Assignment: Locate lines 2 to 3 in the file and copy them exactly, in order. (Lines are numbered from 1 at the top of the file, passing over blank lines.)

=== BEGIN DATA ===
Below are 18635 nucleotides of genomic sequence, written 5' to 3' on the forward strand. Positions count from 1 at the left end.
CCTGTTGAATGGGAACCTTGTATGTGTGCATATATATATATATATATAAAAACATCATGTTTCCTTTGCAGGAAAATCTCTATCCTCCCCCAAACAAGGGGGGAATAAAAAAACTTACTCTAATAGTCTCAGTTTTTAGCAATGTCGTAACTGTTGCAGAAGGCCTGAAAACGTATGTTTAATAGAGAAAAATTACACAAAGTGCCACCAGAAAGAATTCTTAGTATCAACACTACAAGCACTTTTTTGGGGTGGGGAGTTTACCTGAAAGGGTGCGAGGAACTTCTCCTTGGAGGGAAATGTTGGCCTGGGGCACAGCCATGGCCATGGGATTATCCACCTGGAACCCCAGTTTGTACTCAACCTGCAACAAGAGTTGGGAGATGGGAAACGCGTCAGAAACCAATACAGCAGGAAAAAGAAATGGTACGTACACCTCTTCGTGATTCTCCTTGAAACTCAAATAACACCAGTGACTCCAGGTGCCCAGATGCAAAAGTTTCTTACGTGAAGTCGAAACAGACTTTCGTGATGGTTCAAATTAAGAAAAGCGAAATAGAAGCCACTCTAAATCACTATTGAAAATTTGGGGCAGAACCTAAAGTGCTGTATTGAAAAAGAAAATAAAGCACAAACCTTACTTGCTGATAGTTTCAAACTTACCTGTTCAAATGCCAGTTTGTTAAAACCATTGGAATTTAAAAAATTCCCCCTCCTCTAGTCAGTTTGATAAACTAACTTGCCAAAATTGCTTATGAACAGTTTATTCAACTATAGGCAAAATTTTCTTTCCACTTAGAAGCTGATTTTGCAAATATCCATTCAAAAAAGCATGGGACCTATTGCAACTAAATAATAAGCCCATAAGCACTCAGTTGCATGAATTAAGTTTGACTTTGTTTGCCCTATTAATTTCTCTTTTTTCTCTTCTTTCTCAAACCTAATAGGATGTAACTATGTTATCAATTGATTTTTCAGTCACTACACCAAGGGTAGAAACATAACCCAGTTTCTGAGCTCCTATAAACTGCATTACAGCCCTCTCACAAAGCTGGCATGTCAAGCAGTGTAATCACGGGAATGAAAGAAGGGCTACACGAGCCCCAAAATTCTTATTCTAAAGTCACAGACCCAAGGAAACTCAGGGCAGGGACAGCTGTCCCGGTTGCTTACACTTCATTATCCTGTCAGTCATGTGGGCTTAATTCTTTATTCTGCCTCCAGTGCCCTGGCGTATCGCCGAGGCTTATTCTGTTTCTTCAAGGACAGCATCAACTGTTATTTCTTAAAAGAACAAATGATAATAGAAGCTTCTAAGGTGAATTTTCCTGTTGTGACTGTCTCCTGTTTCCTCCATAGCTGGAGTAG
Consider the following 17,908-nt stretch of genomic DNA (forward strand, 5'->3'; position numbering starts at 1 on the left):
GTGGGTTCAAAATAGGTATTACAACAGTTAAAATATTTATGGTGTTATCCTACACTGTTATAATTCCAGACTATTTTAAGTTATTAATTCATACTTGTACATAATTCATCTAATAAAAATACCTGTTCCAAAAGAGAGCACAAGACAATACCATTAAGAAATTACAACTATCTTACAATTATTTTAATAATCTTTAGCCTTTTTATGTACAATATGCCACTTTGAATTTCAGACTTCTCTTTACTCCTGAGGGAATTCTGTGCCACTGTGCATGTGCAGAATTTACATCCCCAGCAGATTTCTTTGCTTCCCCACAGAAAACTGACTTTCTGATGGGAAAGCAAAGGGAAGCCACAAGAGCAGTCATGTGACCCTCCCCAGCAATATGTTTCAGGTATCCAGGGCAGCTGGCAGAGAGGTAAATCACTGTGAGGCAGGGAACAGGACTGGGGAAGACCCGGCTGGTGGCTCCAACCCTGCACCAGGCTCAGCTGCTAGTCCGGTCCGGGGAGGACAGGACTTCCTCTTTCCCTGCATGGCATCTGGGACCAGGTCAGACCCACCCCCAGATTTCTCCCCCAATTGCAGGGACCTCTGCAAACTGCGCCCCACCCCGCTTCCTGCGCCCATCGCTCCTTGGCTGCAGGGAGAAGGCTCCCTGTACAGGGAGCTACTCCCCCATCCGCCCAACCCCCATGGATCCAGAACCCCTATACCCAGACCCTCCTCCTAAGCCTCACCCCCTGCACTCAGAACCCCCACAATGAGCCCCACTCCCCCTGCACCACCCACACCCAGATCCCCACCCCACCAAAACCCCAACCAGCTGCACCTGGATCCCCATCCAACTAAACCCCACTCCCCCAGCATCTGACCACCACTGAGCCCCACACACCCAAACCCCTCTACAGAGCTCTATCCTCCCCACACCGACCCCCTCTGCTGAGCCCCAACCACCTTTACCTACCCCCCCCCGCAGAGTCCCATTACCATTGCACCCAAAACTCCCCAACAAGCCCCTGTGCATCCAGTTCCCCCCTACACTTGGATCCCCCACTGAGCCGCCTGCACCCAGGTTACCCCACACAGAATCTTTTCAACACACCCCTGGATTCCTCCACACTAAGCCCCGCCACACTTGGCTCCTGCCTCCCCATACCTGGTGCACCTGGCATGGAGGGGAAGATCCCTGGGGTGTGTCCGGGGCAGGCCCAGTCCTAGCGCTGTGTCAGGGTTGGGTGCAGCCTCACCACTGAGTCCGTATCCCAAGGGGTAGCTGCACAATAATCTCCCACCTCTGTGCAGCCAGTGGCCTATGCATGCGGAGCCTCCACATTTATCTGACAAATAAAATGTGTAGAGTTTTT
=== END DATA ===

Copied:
CCTGTTGAATGGGAACCTTGTATGTGTGCATATATATATATATATATAAAAACATCATGTTTCCTTTGCAGGAAAATCTCTATCCTCCCCCAAACAAGGGGGGAATAAAAAAACTTACTCTAATAGTCTCAGTTTTTAGCAATGTCGTAACTGTTGCAGAAGGCCTGAAAACGTATGTTTAATAGAGAAAAATTACACAAAGTGCCACCAGAAAGAATTCTTAGTATCAACACTACAAGCACTTTTTTGGGGTGGGGAGTTTACCTGAAAGGGTGCGAGGAACTTCTCCTTGGAGGGAAATGTTGGCCTGGGGCACAGCCATGGCCATGGGATTATCCACCTGGAACCCCAGTTTGTACTCAACCTGCAACAAGAGTTGGGAGATGGGAAACGCGTCAGAAACCAATACAGCAGGAAAAAGAAATGGTACGTACACCTCTTCGTGATTCTCCTTGAAACTCAAATAACACCAGTGACTCCAGGTGCCCAGATGCAAAAGTTTCTTACGTGAAGTCGAAACAGACTTTCGTGATGGTTCAAATTAAGAAAAGCGAAATAGAAGCCACTCTAAATCACTATTGAAAATTTGGGGCAGAACCTAAAGTGCTGTATTGAAAAAGAAAATAAAGCACAAACCTTACTTGCTGATAGTTTCAAACTTACCTGTTCAAATGCCAGTTTGTTAAAACCATTGGAATTTAAAAAATTCCCCCTCCTCTAGTCAGTTTGATAAACTAACTTGCCAAAATTGCTTATGAACAGTTTATTCAACTATAGGCAAAATTTTCTTTCCACTTAGAAGCTGATTTTGCAAATATCCATTCAAAAAAGCATGGGACCTATTGCAACTAAATAATAAGCCCATAAGCACTCAGTTGCATGAATTAAGTTTGACTTTGTTTGCCCTATTAATTTCTCTTTTTTCTCTTCTTTCTCAAACCTAATAGGATGTAACTATGTTATCAATTGATTTTTCAGTCACTACACCAAGGGTAGAAACATAACCCAGTTTCTGAGCTCCTATAAACTGCATTACAGCCCTCTCACAAAGCTGGCATGTCAAGCAGTGTAATCACGGGAATGAAAGAAGGGCTACACGAGCCCCAAAATTCTTATTCTAAAGTCACAGACCCAAGGAAACTCAGGGCAGGGACAGCTGTCCCGGTTGCTTACACTTCATTATCCTGTCAGTCATGTGGGCTTAATTCTTTATTCTGCCTCCAGTGCCCTGGCGTATCGCCGAGGCTTATTCTGTTTCTTCAAGGACAGCATCAACTGTTATTTCTTAAAAGAACAAATGATAATAGAAGCTTCTAAGGTGAATTTTCCTGTTGTGACTGTCTCCTGTTTCCTCCATAGCTGGAGTAG
Consider the following 17,908-nt stretch of genomic DNA (forward strand, 5'->3'; position numbering starts at 1 on the left):